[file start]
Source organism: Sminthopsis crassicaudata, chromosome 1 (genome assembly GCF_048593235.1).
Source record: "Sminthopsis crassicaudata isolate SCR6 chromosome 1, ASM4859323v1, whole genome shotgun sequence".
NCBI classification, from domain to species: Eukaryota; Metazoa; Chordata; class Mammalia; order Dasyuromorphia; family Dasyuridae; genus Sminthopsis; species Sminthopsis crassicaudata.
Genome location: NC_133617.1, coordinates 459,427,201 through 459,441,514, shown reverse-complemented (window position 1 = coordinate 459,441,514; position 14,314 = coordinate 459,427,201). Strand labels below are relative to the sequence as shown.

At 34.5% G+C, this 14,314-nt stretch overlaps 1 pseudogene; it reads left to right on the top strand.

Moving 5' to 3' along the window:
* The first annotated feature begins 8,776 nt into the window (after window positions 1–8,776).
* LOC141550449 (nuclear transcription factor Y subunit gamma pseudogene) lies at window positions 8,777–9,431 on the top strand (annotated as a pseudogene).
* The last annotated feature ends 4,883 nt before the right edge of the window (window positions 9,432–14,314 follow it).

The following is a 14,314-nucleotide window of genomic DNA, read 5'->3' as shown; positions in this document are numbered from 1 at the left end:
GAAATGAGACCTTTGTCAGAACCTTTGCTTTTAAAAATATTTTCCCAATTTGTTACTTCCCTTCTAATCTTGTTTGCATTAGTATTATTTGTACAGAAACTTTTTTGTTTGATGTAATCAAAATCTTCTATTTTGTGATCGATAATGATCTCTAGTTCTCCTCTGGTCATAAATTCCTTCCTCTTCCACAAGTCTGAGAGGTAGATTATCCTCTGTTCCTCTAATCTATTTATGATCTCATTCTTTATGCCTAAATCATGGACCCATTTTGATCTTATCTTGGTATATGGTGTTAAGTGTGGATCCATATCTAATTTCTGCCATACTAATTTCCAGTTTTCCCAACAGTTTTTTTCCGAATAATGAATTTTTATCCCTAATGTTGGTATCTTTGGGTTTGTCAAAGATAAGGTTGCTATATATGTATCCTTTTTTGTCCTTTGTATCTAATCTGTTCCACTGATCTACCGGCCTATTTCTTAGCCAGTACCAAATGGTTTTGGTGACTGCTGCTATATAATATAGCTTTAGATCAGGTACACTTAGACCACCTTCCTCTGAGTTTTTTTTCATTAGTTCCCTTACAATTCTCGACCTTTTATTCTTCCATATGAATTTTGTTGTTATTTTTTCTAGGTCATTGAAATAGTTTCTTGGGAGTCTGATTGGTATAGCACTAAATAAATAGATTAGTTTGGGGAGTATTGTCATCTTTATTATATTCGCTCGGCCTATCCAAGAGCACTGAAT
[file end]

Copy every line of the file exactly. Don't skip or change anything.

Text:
Source organism: Sminthopsis crassicaudata, chromosome 1 (genome assembly GCF_048593235.1).
Source record: "Sminthopsis crassicaudata isolate SCR6 chromosome 1, ASM4859323v1, whole genome shotgun sequence".
NCBI classification, from domain to species: Eukaryota; Metazoa; Chordata; class Mammalia; order Dasyuromorphia; family Dasyuridae; genus Sminthopsis; species Sminthopsis crassicaudata.
Genome location: NC_133617.1, coordinates 459,427,201 through 459,441,514, shown reverse-complemented (window position 1 = coordinate 459,441,514; position 14,314 = coordinate 459,427,201). Strand labels below are relative to the sequence as shown.

At 34.5% G+C, this 14,314-nt stretch overlaps 1 pseudogene; it reads left to right on the top strand.

Moving 5' to 3' along the window:
* The first annotated feature begins 8,776 nt into the window (after window positions 1–8,776).
* LOC141550449 (nuclear transcription factor Y subunit gamma pseudogene) lies at window positions 8,777–9,431 on the top strand (annotated as a pseudogene).
* The last annotated feature ends 4,883 nt before the right edge of the window (window positions 9,432–14,314 follow it).

The following is a 14,314-nucleotide window of genomic DNA, read 5'->3' as shown; positions in this document are numbered from 1 at the left end:
GAAATGAGACCTTTGTCAGAACCTTTGCTTTTAAAAATATTTTCCCAATTTGTTACTTCCCTTCTAATCTTGTTTGCATTAGTATTATTTGTACAGAAACTTTTTTGTTTGATGTAATCAAAATCTTCTATTTTGTGATCGATAATGATCTCTAGTTCTCCTCTGGTCATAAATTCCTTCCTCTTCCACAAGTCTGAGAGGTAGATTATCCTCTGTTCCTCTAATCTATTTATGATCTCATTCTTTATGCCTAAATCATGGACCCATTTTGATCTTATCTTGGTATATGGTGTTAAGTGTGGATCCATATCTAATTTCTGCCATACTAATTTCCAGTTTTCCCAACAGTTTTTTTCCGAATAATGAATTTTTATCCCTAATGTTGGTATCTTTGGGTTTGTCAAAGATAAGGTTGCTATATATGTATCCTTTTTTGTCCTTTGTATCTAATCTGTTCCACTGATCTACCGGCCTATTTCTTAGCCAGTACCAAATGGTTTTGGTGACTGCTGCTATATAATATAGCTTTAGATCAGGTACACTTAGACCACCTTCCTCTGAGTTTTTTTTCATTAGTTCCCTTACAATTCTCGACCTTTTATTCTTCCATATGAATTTTGTTGTTATTTTTTCTAGGTCATTGAAATAGTTTCTTGGGAGTCTGATTGGTATAGCACTAAATAAATAGATTAGTTTGGGGAGTATTGTCATCTTTATTATATTCGCTCGGCCTATCCAAGAGCACTGAAT